Yi Wang, Maki Sakaguchi, Hemragul Sabit, Sho Tamai, Toshiya Ichinose, Shingo Tanaka, Masashi Kinoshita, Yasuo Uchida, Sumio Ohtsuki, and Mitsutoshi Nakada

OBJECTIVE

An extracellular matrix such as collagen is an essential component of the tumor microenvironment. Collagen alpha-2(I) chain (COL1A2) is a chain of type I collagen whose triple helix comprises two alpha-1 chains and one alpha-2 chain. The authors’ proteomics data showed that COL1A2 is significantly higher in the blood of patients with glioblastoma (GBM) compared with healthy controls. COL1A2 has many different functions in various types of cancers. However, the functions of COL1A2 in GBM are poorly understood. In this study, the authors analyzed the functions of COL1A2 and its signaling pathways in GBM.

METHODS

Surgical specimens and GBM cell lines (T98, U87, and U251) were used. The expression level of COL1A2 was examined using GBM tissues and normal brain tissues by quantitative real-time polymerase chain reaction. The clinical significance of these levels was evaluated using Kaplan-Meier analysis. Small interfering RNA (siRNA) and small hairpin RNA of COL1A2 were transfected into GBM cell lines to investigate the function of COL1A2 in vitro and in vivo. Flow cytometry was introduced to analyze the alteration of cell cycles. Western blot and immunohistochemistry were performed to analyze the underlying mechanisms.

RESULTS

The expression level of COL1A2 was upregulated in GBM compared with normal brain tissues. A higher expression of COL1A2 was correlated with poor progression-free survival and overall survival. COL1A2 inhibition significantly suppressed cell proliferation in vitro and in vivo, likely due to G1 arrest. The invasion ability was notably deteriorated by inhibiting COL1A2. Cyclin D1, cyclin-dependent kinase 1, and cyclin-dependent kinase 4, which are involved in the cell cycle, were all downregulated after blockade of COL1A2 in vitro and in vivo. Phosphoinositide 3-kinase inhibitor reduced the expression of COL1A2. Although downregulation of COL1A2 decreased the protein kinase B (Akt) phosphorylation, Akt activator can phosphorylate Akt in siRNA-treated cells. This finding suggests that Akt phosphorylation is partially dependent on COL1A2.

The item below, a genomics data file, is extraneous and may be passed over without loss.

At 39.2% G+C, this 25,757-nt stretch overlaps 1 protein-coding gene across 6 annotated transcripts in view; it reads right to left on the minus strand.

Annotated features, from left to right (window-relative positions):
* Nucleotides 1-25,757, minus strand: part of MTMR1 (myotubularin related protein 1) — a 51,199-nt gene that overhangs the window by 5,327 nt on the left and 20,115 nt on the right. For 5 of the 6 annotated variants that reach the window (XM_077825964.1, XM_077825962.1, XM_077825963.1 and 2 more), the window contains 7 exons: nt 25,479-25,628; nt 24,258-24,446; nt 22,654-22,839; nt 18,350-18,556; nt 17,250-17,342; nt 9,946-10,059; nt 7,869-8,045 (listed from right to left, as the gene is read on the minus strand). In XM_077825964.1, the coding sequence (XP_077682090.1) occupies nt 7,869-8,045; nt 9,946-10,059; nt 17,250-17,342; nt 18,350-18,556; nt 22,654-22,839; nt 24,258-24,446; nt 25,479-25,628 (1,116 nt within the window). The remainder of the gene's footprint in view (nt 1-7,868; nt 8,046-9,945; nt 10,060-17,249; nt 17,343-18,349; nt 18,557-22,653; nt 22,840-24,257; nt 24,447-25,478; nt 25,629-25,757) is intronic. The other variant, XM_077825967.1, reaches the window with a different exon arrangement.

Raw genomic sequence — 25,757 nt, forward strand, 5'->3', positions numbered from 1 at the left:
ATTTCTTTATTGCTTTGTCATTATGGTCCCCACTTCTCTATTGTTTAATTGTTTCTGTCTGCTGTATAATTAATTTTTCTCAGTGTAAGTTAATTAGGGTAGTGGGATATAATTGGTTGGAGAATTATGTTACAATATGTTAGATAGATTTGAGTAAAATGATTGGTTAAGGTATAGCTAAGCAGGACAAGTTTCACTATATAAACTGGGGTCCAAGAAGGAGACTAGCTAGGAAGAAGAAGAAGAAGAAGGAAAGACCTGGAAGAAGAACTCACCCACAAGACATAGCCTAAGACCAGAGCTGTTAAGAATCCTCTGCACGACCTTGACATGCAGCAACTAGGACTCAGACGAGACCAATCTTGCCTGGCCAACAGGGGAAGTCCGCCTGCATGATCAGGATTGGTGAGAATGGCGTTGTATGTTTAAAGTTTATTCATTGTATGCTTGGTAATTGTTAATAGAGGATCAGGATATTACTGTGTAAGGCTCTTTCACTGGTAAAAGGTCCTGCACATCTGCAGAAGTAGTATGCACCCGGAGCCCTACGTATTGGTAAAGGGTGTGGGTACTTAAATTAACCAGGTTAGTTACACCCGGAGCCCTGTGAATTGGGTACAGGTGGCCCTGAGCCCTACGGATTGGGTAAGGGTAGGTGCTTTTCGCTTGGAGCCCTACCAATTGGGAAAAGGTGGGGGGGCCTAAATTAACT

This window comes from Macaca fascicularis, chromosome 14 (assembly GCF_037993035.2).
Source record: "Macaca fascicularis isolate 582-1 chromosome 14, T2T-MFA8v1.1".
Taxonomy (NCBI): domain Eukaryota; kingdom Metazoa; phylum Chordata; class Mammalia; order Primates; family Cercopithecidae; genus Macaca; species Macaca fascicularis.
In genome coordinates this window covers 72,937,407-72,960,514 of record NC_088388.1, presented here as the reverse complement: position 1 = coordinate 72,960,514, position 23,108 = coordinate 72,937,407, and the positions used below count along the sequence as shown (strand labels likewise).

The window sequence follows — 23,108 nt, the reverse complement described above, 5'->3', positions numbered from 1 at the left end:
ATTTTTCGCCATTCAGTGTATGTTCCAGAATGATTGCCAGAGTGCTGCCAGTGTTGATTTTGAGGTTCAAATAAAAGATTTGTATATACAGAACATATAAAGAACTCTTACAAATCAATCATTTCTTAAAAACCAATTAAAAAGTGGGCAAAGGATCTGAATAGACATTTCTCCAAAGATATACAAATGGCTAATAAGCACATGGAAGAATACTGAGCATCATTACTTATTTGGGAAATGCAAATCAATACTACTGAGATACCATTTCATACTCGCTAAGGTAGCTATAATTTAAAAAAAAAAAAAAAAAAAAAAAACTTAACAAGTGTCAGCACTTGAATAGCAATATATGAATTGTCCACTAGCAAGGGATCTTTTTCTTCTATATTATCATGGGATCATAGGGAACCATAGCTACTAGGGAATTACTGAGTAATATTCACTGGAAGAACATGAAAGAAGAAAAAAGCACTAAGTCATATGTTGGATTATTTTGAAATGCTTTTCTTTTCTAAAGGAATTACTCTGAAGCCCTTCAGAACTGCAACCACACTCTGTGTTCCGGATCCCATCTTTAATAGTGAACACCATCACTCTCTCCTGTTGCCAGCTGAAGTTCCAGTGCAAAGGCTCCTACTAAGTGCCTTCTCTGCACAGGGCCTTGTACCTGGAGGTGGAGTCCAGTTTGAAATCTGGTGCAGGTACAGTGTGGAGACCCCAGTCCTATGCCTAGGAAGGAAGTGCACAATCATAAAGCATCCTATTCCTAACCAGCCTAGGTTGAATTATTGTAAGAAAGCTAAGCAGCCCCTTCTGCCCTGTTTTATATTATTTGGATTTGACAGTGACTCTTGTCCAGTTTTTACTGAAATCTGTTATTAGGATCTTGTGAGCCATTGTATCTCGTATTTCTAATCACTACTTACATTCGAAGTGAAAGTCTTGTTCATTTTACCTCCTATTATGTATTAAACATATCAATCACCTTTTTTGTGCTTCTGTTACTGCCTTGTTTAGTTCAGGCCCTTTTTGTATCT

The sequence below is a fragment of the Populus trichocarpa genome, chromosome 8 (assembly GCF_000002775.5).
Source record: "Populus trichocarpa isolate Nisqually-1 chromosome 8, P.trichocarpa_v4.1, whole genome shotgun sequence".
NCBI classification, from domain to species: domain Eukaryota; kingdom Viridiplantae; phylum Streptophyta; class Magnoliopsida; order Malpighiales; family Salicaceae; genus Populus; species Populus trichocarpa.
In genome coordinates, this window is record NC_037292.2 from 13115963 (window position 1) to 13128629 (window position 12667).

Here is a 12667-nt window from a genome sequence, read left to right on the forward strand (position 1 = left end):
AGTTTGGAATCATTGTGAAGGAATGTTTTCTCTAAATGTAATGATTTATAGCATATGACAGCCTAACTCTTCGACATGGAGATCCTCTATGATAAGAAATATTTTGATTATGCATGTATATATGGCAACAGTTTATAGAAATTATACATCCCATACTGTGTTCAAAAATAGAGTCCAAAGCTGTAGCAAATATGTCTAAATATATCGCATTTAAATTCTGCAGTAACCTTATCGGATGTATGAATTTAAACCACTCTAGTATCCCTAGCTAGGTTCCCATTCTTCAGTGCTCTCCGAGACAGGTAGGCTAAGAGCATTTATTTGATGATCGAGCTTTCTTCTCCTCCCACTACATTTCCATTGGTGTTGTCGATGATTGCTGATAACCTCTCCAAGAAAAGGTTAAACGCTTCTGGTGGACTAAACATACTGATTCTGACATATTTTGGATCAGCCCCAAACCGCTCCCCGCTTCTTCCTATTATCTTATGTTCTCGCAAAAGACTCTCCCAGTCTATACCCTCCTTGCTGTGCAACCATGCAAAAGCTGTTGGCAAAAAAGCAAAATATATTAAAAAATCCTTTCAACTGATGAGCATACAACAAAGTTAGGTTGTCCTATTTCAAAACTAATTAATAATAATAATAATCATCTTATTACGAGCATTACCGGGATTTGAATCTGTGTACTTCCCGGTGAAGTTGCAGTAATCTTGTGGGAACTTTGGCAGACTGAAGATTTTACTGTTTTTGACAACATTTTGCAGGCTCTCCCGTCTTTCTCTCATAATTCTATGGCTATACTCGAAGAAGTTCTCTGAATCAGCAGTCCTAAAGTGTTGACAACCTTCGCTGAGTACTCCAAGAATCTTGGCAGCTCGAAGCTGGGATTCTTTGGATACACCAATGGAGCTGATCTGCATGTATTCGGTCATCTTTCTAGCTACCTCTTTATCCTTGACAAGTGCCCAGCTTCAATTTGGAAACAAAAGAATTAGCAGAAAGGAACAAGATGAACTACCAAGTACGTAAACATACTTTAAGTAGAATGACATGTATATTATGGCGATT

CONCLUSIONS

COL1A2 plays an important role in driving GBM progression. COL1A2 inhibition attenuated GBM proliferation by promoting cell cycle arrest, indicating that COL1A2 could be a promising therapeutic target for GBM treatment.

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Impact of radiotherapy delay following biopsy for patients with unresected glioblastoma

Sarah Gao, Lan Jin, Jennifer Moliterno, Zachary A. Corbin, Ranjit S. Bindra, Joseph N. Contessa, James B. Yu, and Henry S. Park

OBJECTIVE

Because of the aggressive nature of glioblastoma, patients with unresected disease are encouraged to begin radiotherapy within approximately 1 month after craniotomy. The aim of this study was to investigate the potential association between time interval from biopsy to radiotherapy with overall survival in patients with unresected glioblastoma.

METHODS

Patients with unresected glioblastoma diagnosed between 2010 and 2014 who received adjuvant radiotherapy and concurrent chemotherapy were identified in the National Cancer Database. Demographic and clinical data were compared using chi-square and Wilcoxon rank-sum tests. Survival was analyzed using the Kaplan-Meier method and Cox proportional hazards regression modeling.

RESULTS

Among 3456 patients with unresected glioblastoma, initiation of radiotherapy within 3 weeks of biopsy was associated with a higher hazard of death compared with later initiation of radiotherapy. After excluding patients who received radiotherapy within 3 weeks of biopsy to minimize the effects of confounders associated with short time intervals from biopsy to radiotherapy, the median interval from biopsy to radiotherapy was 32 days (IQR 27–39 days). Overall, 1782 (66.82%) patients started radiotherapy within 5 weeks of biopsy, and 885 (33.18%) patients started radiotherapy beyond 5 weeks of biopsy. On multivariable analysis, there was no significant difference in overall survival between these two groups (HR 0.96, 95% CI 0.88–1.50; p = 0.374).

CONCLUSIONS

In patients with unresected glioblastoma, a longer time interval from biopsy to radiotherapy does not appear to be associated with worse overall survival. However, external validation of these findings is necessary given that selection bias is a significant limitation of this study.

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Contralateral subfrontal approach for tuberculum sellae meningioma: techniques and clinical outcomes

Yeong Jin Kim, Kyung-Sub Moon, Woo-Youl Jang, Tae-Young Jung, In-Young Kim, and Shin Jung

OBJECTIVE